When it comes to settlements with the SEC’s Division of Enforcement (“Enforcement Division”), a question respondents often ask is how the SEC arrives at a given penalty amount? This blog post will discuss the SEC’s current approach to determining penalty amounts, as recently articulated by Gurbir Grewal, the Director of the SEC’s Enforcement Division, and also considers how the SEC’s recent settlement with Global Infrastructure Management, LLC (“Global”) may be indicative of the SEC’s new approach to penalties.
Last summer, Representative Alexandria Ocasio-Cortez (D-NY) introduced bill H.R. 4620 to limit the exemption from registration requirements applicable to certain family offices under the Investment Advisers Act of 1940 (the “Advisers Act”). If the bill becomes law, among other things, a family office with $750,000,000 or more in assets under management will no longer be exempt from registration under the Advisers Act.
Last month, we wrote about three actions taken by the SEC signaling a renewed interest in cybersecurity disclosure enforcement. In keeping with this theme, the SEC announced a number of significant new cybersecurity actions just last week. On August 30, the SEC disclosed enforcement actions against eight brokerage firms for failing to implement adequate cybersecurity policies and procedures, as required by the SEC’s “Safeguards Rule.” All eight firms agreed to settle with the SEC and will collectively pay hundreds of thousands of dollars in fines. These most recent actions underscore that companies should be mindful of whether their cybersecurity policies and procedures comply with SEC requirements and expectations.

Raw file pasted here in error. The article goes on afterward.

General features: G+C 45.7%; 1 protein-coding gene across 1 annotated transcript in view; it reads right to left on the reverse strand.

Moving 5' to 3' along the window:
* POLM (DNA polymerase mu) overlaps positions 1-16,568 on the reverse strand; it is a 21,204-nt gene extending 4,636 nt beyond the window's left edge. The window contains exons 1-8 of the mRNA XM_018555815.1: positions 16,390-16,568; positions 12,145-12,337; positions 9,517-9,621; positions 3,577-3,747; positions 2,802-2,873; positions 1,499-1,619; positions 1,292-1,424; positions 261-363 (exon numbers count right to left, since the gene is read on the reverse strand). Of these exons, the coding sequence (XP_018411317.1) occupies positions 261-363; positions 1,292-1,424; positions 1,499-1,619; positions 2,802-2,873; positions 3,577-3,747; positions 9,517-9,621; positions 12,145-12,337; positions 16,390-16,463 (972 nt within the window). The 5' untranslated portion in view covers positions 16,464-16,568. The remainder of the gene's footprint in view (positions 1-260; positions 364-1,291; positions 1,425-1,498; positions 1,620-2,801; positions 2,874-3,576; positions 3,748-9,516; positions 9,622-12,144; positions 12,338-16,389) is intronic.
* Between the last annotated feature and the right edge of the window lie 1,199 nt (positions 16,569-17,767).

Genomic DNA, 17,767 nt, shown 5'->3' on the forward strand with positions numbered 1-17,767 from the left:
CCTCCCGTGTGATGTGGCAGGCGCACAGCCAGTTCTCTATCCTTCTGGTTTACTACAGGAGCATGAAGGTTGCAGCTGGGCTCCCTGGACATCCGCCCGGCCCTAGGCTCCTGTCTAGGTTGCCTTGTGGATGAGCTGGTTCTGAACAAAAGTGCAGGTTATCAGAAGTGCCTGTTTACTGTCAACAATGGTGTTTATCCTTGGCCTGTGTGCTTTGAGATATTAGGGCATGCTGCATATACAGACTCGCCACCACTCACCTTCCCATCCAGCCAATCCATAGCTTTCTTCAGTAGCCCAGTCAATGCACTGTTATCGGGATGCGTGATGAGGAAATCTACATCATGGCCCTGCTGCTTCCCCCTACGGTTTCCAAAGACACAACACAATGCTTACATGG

The SEC is ramping up its cybersecurity disclosure enforcement. While the agency had made significant efforts relating to cybersecurity disclosure previously, there has been surprisingly little SEC activity in this area since 2018—even though the last three years has seen an explosion of high-profile data security incidents. That changed in June of this year, however, with the SEC taking three major actions that demonstrate a renewed interest in such enforcement. First, the SEC announced its intention to issue a new rule regulating cybersecurity risk governance disclosure. Second, it announced its first charges and settlement for cybersecurity disclosure violations since 2018. And third, it revealed a significant cybersecurity disclosure investigation relating to the recent SolarWinds supply-chain attack. In light of these developments, now would be a good time for issuers and registered entities to review the SEC’s expectations for cybersecurity disclosure, and implement any necessary changes to their respective policies and procedures, and disclosure practices.